• The aging hippies who want to keep the killer whales and old-growth rain forests alive for future generations

  • The working-class person who wants the local wetland preserved so s/he can continue hunting ducks

  • The college student who avoids purchasing products from companies that cause environmental damage overseas

  • The Inuit woman whose breast milk contains toxic levels of PCPs

  • The middle-class urban family who is sick and tired of smog and wants to stop financially supporting dirty energy sources (eg coal-fired power plants)

From this, what can you conclude about their opinions towards fiscal or social policy, or labour unions, or what newspaper they read? My hypothesis is that the answer is “Nothing.” Therefore any system which tries to group people together on the basis of their “opinions” will always be inadequate.

Note that environmental issues are the ones I know most about: I’m sure that there are other types of issues that transcend political alliegances as well.

Maybe something like the color wheel? 3D alteration of the 2-axis model.

Posted by cowgirl:

Perhaps not, cowgirl, but there is an organization calling itself “The Green Party,” whose members share enough views about ecology and other matters that they can work together for common goals.

Actually there are two such organizations: The Green Party of the United States (http://www.gp.org/), which ran Ralph Nader for president in 2000; and the Greens/Green Party USA (http://www.greenparty.org/), which has been described as “the older, smaller and more stridently leftist of the two Green parties.” You can check out these and more at the Politics1 website, http://www.politics1.com/parties.htm.

Which perhaps goes to reinforce your point – environmentalists are internally divided – but it does not detract from mine: Environmentalists constitute a very real voting bloc, whenever the issue at hand is relevant to the environment; and the majority of them share a certain world-view, to an extent, with the result that they also form a voting bloc with respect to “social justice” issues that are not directly related to ecology.

You know, perhaps we shouldn’t assume that the best scheme for graphically representing the range of political views in the United States should be a map, with axes. Perhaps it should just be some kind of chart with rows and columns. That frees us from having to try to fit every viewpoint into a two-value description. Does anyone have any ideas?

I decided to revive this thread because, in this week’s (1/19/04) issue of In These Times, I came across a “New Political Compass” devised by one Paul H. Ray, Ph.D. – not sure who he is, except that he’s a “social researcher” and co-chair of an organization called the Forum for a Wise Civilization in San Francisco, and his politics are obviously left-progressive. By his analysis, the biggest, baddest new political grouping is the “New Progressives,” which are not the same as the “Liberal Left” even though they share many of the same views. The other groupings are the “Social Conservatives” and “Business Conservatives.” Ray places them on a compass-like diagram: Business Conservatives (14% of the electorate) at the bottom; Liberal Left (12%) on the (of course) left; Social Conservatives (19%) on the right; New Progressives (36%) at the top; and the “Alienated” (20%) at the center.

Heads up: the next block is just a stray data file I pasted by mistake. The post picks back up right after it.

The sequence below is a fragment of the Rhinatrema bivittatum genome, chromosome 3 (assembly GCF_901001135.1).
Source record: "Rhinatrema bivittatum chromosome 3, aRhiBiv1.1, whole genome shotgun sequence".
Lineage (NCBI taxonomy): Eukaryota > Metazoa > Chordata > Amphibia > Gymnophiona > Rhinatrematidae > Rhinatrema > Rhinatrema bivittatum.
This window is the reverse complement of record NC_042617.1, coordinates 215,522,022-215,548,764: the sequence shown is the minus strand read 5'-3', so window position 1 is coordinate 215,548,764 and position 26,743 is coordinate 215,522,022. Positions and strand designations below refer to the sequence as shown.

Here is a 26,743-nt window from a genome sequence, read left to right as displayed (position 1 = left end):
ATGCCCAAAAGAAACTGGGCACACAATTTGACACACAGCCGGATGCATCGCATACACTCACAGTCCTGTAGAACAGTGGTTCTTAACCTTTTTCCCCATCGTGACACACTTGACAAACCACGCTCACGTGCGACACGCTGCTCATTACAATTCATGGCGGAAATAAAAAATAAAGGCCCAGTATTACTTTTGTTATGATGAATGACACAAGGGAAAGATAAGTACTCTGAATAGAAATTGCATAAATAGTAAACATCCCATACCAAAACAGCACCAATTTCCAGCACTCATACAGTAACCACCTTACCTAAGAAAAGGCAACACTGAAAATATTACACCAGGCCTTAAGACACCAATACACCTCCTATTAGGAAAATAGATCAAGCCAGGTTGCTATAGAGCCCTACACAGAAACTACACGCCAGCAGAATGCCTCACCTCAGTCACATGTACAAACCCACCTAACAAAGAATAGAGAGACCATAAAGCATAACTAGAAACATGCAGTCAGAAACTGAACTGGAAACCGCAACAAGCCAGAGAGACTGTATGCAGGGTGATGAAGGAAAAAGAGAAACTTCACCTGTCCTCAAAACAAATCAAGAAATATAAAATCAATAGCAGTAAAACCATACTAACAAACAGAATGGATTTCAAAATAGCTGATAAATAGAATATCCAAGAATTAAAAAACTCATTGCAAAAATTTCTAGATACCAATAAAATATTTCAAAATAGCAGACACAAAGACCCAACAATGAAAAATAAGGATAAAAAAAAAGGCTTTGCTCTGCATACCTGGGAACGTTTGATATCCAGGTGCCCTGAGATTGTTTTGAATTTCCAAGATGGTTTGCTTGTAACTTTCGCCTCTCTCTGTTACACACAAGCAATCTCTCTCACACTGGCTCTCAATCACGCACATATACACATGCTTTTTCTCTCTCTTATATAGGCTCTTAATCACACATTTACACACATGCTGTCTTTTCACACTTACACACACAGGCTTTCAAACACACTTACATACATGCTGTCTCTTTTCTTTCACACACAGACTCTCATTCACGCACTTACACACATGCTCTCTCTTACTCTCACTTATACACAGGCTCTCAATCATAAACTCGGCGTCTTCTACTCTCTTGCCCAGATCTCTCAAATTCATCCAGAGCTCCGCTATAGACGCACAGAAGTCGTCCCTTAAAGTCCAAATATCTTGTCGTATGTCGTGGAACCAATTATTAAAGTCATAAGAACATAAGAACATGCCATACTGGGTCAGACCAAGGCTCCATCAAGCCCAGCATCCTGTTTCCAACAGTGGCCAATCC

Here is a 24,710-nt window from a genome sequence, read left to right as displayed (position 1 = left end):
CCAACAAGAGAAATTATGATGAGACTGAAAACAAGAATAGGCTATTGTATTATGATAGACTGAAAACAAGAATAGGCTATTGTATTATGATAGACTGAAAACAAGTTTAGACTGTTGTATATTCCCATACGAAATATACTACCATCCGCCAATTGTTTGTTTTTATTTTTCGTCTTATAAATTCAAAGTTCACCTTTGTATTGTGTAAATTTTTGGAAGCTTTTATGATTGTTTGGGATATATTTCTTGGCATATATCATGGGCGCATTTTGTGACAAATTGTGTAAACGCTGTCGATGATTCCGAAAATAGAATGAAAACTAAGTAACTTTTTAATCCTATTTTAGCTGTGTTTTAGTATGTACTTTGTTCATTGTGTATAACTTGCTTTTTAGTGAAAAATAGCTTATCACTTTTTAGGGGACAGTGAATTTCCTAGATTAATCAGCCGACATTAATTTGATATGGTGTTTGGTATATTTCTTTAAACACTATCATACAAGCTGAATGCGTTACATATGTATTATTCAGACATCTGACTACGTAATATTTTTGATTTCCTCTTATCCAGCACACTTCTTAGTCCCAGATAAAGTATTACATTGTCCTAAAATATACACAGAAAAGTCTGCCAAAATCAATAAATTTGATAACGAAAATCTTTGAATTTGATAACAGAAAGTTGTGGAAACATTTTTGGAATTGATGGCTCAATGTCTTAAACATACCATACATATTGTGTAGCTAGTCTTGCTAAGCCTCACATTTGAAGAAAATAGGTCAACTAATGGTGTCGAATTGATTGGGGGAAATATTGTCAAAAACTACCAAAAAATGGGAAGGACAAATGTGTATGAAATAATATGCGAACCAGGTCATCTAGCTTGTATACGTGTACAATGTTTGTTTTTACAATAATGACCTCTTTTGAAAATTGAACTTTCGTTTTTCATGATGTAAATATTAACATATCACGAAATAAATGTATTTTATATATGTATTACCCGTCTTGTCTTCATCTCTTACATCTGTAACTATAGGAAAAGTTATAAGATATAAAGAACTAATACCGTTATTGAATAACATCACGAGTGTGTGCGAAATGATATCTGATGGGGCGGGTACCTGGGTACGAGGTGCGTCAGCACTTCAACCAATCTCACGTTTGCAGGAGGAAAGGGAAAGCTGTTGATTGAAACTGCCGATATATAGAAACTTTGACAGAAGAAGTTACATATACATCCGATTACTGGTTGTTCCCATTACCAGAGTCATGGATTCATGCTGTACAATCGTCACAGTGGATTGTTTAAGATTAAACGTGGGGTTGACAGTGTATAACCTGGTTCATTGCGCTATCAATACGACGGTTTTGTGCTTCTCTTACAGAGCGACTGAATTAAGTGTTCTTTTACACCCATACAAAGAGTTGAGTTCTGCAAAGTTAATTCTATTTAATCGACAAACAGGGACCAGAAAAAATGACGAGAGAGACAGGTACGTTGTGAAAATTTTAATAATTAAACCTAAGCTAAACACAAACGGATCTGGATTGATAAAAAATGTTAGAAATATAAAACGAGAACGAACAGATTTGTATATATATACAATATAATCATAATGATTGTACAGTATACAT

Check it out:




What do you think? Profound new insight or New Age-y wishful thinking?

i always have been trying to find some simple model of the ranges of political thought… i’m in college now and am taking a class where i’m finally getting this clarified…

this will be a very simplistic chart; it concerns only order, equality, and freedom. But the very broadness of those three ideas makes the chart very far-reaching in the attitudes it is able to classify… though i can see how it might be difficult to determine how international issues fit in. But anyway, here goes…

first, to define order-- equality and freedom can stand on their own-- but order in this illustration will signify mostly social order, such as marriage=man+woman, abortion goes against inherent aversion to murder, nationalism is good, etc.

as for the graph itself…

On the x-axis is order, and on the y-axis is equality. Total freedom-- anarchy, i guess-- would go at point of origin. Conservatives value order, and not so much equality, so they’re at the bottom right quarter of the graph, if we’re dividing this into quarters.
Liberals value equality, not so much order, so they get the upper left square.
Communitarians got the upper right square… lots of order, along with lots of equality.
And libertarians obviously, valuing freedom more than both order and equality, get the lower left.

That may be a little elementary, but i hope it helps. I liked the idea of establishing both order and freedom in opposition to freedom.